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Mar 12, 2019.

Getting Started with ROS on Jetson Nano

The new embedded board from NVIDIA® is an ideal fit for autonomous robotics. Learn how to get started with ROS on the new Jetson™ Nano.

The Jetson Nano is the latest embedded board of the NVIDIA Jetson family. Designed for autonomous machines, it is a tiny, low power and affordable platform with a high level of computing power allowing to perform real time computer vision and mobile-level deep learning operations at the edge.

Getting Started with ROS on Jetson Nano

ROS is the natural choice when building a multi-sensory autonomous robot.
After setting up the Jetson Nano with its JetPack image using our Getting Started guide, we are going to install the latest version of ROS that runs on Ubuntu 18 Bionic Beaver: Melodic Morenia.


Open a new terminal by pressing Ctrl + Alt + t or executing the “Terminal” application using the Ubuntu 18 launch system.

Set up the Jetson Nano to accept software from

$ sudo sh -c 'echo "deb $(lsb_release -sc) main" > /etc/apt/sources.list.d/ros-latest.list'

Add a new apt key:

$ sudo apt-key adv --keyserver 'hkp://' --recv-key C1CF6E31E6BADE8868B172B4F42ED6FBAB17C654

[Note: the ROS GPG key has changed due to a security issue on the ROS build farm server. If you configured your Jetson Nano for ROS following this guide before the 24th June 2019, please follow this guide to replace the old key in the correct way]

Update the Debian packages index:

$ sudo apt update

Install the ROS Desktop package, including support for rqt, rvizand other useful robotics packages:

$ sudo apt install ros-melodic-desktop

Note: “ROS Desktop Full” is a more complete package, however, it is not recommended for an embedded platform; 2D/3D simulators will be installed with it and they take too much space on ROM, and are too computationally hungry to be used on the Nano.

It is recommended to load the ROS environment variables automatically when you execute a new shell session. Update your .bashrc script:

$ echo "source /opt/ros/melodic/setup.bash" >> ~/.bashrc $ source ~/.bashrc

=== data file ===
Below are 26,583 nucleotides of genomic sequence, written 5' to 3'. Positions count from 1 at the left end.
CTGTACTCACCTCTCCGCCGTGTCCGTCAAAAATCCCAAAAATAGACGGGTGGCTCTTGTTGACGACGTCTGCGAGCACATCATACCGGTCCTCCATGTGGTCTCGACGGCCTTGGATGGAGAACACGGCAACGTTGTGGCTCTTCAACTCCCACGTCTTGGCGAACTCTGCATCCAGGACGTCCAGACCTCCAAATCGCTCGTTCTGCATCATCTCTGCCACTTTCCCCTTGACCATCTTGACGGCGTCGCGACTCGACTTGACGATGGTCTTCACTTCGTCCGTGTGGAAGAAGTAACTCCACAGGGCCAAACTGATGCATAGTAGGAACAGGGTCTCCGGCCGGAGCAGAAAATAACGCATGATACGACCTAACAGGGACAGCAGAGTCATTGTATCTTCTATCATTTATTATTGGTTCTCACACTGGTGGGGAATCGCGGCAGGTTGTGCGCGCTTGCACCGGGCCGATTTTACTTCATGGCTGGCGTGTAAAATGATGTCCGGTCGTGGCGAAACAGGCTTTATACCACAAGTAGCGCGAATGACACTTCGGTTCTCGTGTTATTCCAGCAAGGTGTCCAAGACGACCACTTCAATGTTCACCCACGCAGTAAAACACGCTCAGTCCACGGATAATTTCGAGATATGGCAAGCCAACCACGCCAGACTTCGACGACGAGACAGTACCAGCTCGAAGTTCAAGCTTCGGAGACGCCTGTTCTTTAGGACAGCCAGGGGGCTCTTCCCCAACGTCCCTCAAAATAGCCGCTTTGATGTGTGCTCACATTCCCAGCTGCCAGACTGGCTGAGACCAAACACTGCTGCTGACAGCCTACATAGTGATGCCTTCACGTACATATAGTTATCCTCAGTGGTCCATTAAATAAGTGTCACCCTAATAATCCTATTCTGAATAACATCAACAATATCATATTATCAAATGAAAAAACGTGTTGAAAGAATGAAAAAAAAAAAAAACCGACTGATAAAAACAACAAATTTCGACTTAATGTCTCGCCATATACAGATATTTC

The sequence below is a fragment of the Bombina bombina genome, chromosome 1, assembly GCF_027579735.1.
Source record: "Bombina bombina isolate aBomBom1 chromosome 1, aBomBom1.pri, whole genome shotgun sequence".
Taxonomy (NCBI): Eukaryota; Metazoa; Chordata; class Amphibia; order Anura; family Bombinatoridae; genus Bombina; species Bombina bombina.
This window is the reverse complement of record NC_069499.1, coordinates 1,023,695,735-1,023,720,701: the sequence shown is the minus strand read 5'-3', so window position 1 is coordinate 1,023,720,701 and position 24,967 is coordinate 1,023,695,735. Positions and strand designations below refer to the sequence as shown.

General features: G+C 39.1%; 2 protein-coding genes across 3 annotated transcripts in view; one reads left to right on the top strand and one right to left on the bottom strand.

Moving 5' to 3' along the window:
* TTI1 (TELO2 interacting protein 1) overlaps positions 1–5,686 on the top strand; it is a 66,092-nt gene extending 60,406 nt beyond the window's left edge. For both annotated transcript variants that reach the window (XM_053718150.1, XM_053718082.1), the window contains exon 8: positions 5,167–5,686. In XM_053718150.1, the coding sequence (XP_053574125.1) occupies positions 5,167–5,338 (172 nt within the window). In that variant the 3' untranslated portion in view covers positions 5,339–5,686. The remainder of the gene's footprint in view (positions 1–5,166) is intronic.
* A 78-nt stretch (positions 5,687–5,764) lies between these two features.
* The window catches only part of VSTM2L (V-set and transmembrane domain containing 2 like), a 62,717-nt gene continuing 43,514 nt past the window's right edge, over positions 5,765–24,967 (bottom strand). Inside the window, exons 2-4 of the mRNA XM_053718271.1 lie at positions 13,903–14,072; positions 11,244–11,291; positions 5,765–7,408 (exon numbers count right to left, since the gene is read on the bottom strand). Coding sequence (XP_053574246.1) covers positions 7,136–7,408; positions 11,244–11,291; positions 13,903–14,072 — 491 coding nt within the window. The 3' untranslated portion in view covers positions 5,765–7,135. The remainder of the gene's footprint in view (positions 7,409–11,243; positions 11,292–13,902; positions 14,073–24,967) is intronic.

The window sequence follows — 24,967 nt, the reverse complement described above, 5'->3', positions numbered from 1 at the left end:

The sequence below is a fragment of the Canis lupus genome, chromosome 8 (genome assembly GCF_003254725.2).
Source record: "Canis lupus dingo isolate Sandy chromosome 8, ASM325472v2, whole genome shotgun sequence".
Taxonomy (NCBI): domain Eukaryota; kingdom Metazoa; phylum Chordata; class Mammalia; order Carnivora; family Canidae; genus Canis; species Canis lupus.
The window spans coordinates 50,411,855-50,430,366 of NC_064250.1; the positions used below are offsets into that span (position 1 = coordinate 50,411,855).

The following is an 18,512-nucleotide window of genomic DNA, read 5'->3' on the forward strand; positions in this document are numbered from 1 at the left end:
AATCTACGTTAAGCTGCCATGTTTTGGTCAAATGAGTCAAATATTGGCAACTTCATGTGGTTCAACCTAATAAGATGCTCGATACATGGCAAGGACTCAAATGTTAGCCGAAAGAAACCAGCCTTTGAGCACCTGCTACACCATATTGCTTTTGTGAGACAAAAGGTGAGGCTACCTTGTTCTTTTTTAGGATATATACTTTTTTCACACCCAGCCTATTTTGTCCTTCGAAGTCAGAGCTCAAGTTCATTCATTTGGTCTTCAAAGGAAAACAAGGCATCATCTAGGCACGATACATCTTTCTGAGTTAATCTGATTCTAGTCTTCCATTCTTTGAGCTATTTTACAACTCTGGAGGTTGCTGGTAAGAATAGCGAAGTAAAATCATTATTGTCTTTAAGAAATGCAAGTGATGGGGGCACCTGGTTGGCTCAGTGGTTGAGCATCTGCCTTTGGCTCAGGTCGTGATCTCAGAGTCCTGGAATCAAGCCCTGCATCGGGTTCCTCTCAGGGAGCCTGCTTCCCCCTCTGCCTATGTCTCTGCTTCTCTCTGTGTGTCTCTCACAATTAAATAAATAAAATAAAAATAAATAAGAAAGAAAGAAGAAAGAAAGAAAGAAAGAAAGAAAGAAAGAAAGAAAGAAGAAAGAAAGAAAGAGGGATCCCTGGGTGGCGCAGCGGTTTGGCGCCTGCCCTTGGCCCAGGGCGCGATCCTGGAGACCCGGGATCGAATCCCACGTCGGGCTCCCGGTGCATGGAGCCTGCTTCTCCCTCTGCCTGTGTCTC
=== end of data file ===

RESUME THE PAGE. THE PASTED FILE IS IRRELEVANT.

Install and initialize rosdeprosdep enables you to easily install system dependencies for source code you want to compile and is required to run some core components in ROS:

$ sudo apt install python-rosdep python-rosinstall python-rosinstall-generator python-wstool build-essential
$ sudo rosdep init 
$ rosdep update

Now the Jetson Nano is ready to execute ROS packages and become the brain of your autonomous robot.

Configure a catkin workspace

To start running your own ROS packages or install other packages from the source (such as the ZED ROS wrapper for example), you must create and configure a catkin workspace.

Install the following dependencies:

$ sudo apt-get install cmake python-catkin-pkg python-empy python-nose python-setuptools libgtest-dev python-rosinstall python-rosinstall-generator python-wstool build-essential git

Create the catkin root and source folders:

$ mkdir -p ~/catkin_ws/src $ cd ~/catkin_ws/

Configure the catkin workspace by issuing a first “empty” build command:

$ catkin_make

Finally, update your .bashrc script with the information about the new workspace:

$ echo "source ~/catkin_ws/devel/setup.bash" >> ~/.bashrc $ source ~/.bashrc

Your catkin workspace is now ready to compile your ROS packages from source directly onto the Jetson Nano.

Getting Started with ZED stereo camera on Jetson Nano

How can a robot be autonomous without perceiving the world? The ZED and ZED Mini 3D depth cameras are the ideal companions for a Jetson Nano and ROS-powered robot.

To get your ZED running with ROS on Nano, go to the source folder of the catkin workspace that you just created:

$ cd ~/catkin_ws/src

Clone the ZED ROS wrapper GitHub repository. The ZED wrapper allows you to add real-time depth sensing, stereo visual odometry, and 3D SLAM to your autonomous robot.

$ git clone

Check the dependencies:

$ cd ~/catkin_ws$ rosdep install --from-paths src --ignore-src -r -y

The rosdep command explores all the packages available in the src folder and verifies that all the declared dependencies are available, automatically installing the missing ones.

Compile the ZED ROS wrapper:

$ catkin_make -DCMAKE_BUILD_TYPE=Release

You can now visualize the video and depth data that your ZED camera captures using this simple command:

$ roslaunch zed_display_rviz display_zed.launch

For ZED Mini:

$ roslaunch zed_display_rviz display_zedm.launch

For more information on using the ZED ROS wrapper, read our Getting Started guide.

If you need help with setting up ROS on your Jetson Nano or using your ZED stereo camera, don’t hesitate to contact us on the support portal or GitHub issue system.